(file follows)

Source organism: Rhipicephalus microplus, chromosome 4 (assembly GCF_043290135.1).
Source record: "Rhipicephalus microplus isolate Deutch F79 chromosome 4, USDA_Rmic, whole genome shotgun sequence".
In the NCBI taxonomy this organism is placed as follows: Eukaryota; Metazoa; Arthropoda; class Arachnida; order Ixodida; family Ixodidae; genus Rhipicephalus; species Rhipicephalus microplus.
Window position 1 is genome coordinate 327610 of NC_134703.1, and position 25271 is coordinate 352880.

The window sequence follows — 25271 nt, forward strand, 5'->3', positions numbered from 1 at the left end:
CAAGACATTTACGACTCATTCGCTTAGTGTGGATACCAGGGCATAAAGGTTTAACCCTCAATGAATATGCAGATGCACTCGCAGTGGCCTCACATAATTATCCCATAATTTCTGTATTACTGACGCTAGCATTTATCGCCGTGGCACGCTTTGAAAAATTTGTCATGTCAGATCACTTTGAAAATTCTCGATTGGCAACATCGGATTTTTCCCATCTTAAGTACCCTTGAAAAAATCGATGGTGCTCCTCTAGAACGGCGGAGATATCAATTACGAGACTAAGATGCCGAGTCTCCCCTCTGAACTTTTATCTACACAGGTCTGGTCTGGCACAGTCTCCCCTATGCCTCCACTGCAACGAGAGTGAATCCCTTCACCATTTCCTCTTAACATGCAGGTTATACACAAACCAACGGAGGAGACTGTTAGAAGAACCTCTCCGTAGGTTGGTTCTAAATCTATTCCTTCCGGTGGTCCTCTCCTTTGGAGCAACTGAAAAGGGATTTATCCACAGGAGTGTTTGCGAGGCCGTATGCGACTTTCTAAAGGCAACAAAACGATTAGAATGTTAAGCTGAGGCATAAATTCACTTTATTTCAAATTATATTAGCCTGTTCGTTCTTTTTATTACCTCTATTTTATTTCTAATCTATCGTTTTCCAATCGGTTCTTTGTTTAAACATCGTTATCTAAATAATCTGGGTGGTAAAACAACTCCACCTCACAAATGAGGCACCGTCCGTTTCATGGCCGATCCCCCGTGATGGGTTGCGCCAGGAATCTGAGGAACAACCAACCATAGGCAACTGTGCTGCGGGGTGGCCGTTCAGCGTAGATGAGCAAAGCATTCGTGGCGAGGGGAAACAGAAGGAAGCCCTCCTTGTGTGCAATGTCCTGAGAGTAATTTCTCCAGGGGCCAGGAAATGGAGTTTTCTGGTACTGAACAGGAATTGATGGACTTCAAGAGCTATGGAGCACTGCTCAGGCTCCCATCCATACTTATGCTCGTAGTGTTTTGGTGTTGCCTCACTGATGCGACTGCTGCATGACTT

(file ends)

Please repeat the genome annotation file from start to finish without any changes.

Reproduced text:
Source organism: Rhipicephalus microplus, chromosome 4 (assembly GCF_043290135.1).
Source record: "Rhipicephalus microplus isolate Deutch F79 chromosome 4, USDA_Rmic, whole genome shotgun sequence".
In the NCBI taxonomy this organism is placed as follows: Eukaryota; Metazoa; Arthropoda; class Arachnida; order Ixodida; family Ixodidae; genus Rhipicephalus; species Rhipicephalus microplus.
Window position 1 is genome coordinate 327610 of NC_134703.1, and position 25271 is coordinate 352880.

The window sequence follows — 25271 nt, forward strand, 5'->3', positions numbered from 1 at the left end:
CAAGACATTTACGACTCATTCGCTTAGTGTGGATACCAGGGCATAAAGGTTTAACCCTCAATGAATATGCAGATGCACTCGCAGTGGCCTCACATAATTATCCCATAATTTCTGTATTACTGACGCTAGCATTTATCGCCGTGGCACGCTTTGAAAAATTTGTCATGTCAGATCACTTTGAAAATTCTCGATTGGCAACATCGGATTTTTCCCATCTTAAGTACCCTTGAAAAAATCGATGGTGCTCCTCTAGAACGGCGGAGATATCAATTACGAGACTAAGATGCCGAGTCTCCCCTCTGAACTTTTATCTACACAGGTCTGGTCTGGCACAGTCTCCCCTATGCCTCCACTGCAACGAGAGTGAATCCCTTCACCATTTCCTCTTAACATGCAGGTTATACACAAACCAACGGAGGAGACTGTTAGAAGAACCTCTCCGTAGGTTGGTTCTAAATCTATTCCTTCCGGTGGTCCTCTCCTTTGGAGCAACTGAAAAGGGATTTATCCACAGGAGTGTTTGCGAGGCCGTATGCGACTTTCTAAAGGCAACAAAACGATTAGAATGTTAAGCTGAGGCATAAATTCACTTTATTTCAAATTATATTAGCCTGTTCGTTCTTTTTATTACCTCTATTTTATTTCTAATCTATCGTTTTCCAATCGGTTCTTTGTTTAAACATCGTTATCTAAATAATCTGGGTGGTAAAACAACTCCACCTCACAAATGAGGCACCGTCCGTTTCATGGCCGATCCCCCGTGATGGGTTGCGCCAGGAATCTGAGGAACAACCAACCATAGGCAACTGTGCTGCGGGGTGGCCGTTCAGCGTAGATGAGCAAAGCATTCGTGGCGAGGGGAAACAGAAGGAAGCCCTCCTTGTGTGCAATGTCCTGAGAGTAATTTCTCCAGGGGCCAGGAAATGGAGTTTTCTGGTACTGAACAGGAATTGATGGACTTCAAGAGCTATGGAGCACTGCTCAGGCTCCCATCCATACTTATGCTCGTAGTGTTTTGGTGTTGCCTCACTGATGCGACTGCTGCATGACTT